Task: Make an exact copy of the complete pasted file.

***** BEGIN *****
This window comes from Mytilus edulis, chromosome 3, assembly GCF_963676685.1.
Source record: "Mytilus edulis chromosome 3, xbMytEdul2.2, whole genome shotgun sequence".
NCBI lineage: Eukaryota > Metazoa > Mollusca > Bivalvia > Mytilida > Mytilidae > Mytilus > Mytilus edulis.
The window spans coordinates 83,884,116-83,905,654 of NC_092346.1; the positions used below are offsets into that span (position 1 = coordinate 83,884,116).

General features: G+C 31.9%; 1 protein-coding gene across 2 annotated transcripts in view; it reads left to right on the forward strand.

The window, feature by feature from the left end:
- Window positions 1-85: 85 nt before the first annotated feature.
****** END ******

This window comes from Mytilus edulis, chromosome 3, assembly GCF_963676685.1.
Source record: "Mytilus edulis chromosome 3, xbMytEdul2.2, whole genome shotgun sequence".
NCBI lineage: Eukaryota > Metazoa > Mollusca > Bivalvia > Mytilida > Mytilidae > Mytilus > Mytilus edulis.
The window spans coordinates 83,884,116-83,905,654 of NC_092346.1; the positions used below are offsets into that span (position 1 = coordinate 83,884,116).

General features: G+C 31.9%; 1 protein-coding gene across 2 annotated transcripts in view; it reads left to right on the forward strand.

The window, feature by feature from the left end:
- Window positions 1-85: 85 nt before the first annotated feature.